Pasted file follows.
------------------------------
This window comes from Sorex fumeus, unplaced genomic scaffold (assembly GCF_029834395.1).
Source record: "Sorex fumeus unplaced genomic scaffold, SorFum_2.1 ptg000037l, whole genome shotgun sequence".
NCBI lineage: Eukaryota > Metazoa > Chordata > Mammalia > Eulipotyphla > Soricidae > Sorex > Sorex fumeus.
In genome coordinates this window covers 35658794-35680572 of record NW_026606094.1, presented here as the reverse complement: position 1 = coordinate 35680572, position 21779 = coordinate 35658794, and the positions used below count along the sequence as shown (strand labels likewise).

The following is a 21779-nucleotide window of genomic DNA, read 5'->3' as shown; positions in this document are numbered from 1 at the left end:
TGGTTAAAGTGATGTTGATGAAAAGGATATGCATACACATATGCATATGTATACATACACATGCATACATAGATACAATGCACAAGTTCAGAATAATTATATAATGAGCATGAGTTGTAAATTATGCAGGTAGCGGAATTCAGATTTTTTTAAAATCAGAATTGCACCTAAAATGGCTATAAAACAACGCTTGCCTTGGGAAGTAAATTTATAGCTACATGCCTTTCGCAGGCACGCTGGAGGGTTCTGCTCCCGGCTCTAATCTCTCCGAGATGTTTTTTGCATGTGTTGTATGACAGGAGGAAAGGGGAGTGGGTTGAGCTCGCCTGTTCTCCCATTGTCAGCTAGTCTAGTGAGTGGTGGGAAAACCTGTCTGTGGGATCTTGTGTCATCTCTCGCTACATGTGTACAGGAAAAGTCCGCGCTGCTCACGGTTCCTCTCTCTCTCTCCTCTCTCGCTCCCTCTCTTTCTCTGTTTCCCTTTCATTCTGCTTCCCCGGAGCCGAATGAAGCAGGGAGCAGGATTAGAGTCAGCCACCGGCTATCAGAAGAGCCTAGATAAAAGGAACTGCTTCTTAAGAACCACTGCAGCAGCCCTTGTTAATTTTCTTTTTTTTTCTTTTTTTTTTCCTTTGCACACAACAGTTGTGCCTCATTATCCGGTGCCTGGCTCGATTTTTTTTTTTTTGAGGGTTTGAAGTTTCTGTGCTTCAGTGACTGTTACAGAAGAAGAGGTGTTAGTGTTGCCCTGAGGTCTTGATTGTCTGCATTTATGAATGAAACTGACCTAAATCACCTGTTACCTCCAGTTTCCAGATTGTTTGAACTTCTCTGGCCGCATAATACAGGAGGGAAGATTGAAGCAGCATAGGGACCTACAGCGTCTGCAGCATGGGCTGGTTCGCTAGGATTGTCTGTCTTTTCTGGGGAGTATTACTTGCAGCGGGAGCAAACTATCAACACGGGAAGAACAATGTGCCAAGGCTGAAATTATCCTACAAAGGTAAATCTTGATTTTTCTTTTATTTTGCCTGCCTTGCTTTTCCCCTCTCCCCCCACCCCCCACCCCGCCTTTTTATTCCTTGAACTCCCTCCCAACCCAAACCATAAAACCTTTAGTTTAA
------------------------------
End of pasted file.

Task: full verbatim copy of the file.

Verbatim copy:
This window comes from Sorex fumeus, unplaced genomic scaffold (assembly GCF_029834395.1).
Source record: "Sorex fumeus unplaced genomic scaffold, SorFum_2.1 ptg000037l, whole genome shotgun sequence".
NCBI lineage: Eukaryota > Metazoa > Chordata > Mammalia > Eulipotyphla > Soricidae > Sorex > Sorex fumeus.
In genome coordinates this window covers 35658794-35680572 of record NW_026606094.1, presented here as the reverse complement: position 1 = coordinate 35680572, position 21779 = coordinate 35658794, and the positions used below count along the sequence as shown (strand labels likewise).

The following is a 21779-nucleotide window of genomic DNA, read 5'->3' as shown; positions in this document are numbered from 1 at the left end:
TGGTTAAAGTGATGTTGATGAAAAGGATATGCATACACATATGCATATGTATACATACACATGCATACATAGATACAATGCACAAGTTCAGAATAATTATATAATGAGCATGAGTTGTAAATTATGCAGGTAGCGGAATTCAGATTTTTTTAAAATCAGAATTGCACCTAAAATGGCTATAAAACAACGCTTGCCTTGGGAAGTAAATTTATAGCTACATGCCTTTCGCAGGCACGCTGGAGGGTTCTGCTCCCGGCTCTAATCTCTCCGAGATGTTTTTTGCATGTGTTGTATGACAGGAGGAAAGGGGAGTGGGTTGAGCTCGCCTGTTCTCCCATTGTCAGCTAGTCTAGTGAGTGGTGGGAAAACCTGTCTGTGGGATCTTGTGTCATCTCTCGCTACATGTGTACAGGAAAAGTCCGCGCTGCTCACGGTTCCTCTCTCTCTCTCCTCTCTCGCTCCCTCTCTTTCTCTGTTTCCCTTTCATTCTGCTTCCCCGGAGCCGAATGAAGCAGGGAGCAGGATTAGAGTCAGCCACCGGCTATCAGAAGAGCCTAGATAAAAGGAACTGCTTCTTAAGAACCACTGCAGCAGCCCTTGTTAATTTTCTTTTTTTTTCTTTTTTTTTTCCTTTGCACACAACAGTTGTGCCTCATTATCCGGTGCCTGGCTCGATTTTTTTTTTTTTGAGGGTTTGAAGTTTCTGTGCTTCAGTGACTGTTACAGAAGAAGAGGTGTTAGTGTTGCCCTGAGGTCTTGATTGTCTGCATTTATGAATGAAACTGACCTAAATCACCTGTTACCTCCAGTTTCCAGATTGTTTGAACTTCTCTGGCCGCATAATACAGGAGGGAAGATTGAAGCAGCATAGGGACCTACAGCGTCTGCAGCATGGGCTGGTTCGCTAGGATTGTCTGTCTTTTCTGGGGAGTATTACTTGCAGCGGGAGCAAACTATCAACACGGGAAGAACAATGTGCCAAGGCTGAAATTATCCTACAAAGGTAAATCTTGATTTTTCTTTTATTTTGCCTGCCTTGCTTTTCCCCTCTCCCCCCACCCCCCACCCCGCCTTTTTATTCCTTGAACTCCCTCCCAACCCAAACCATAAAACCTTTAGTTTAA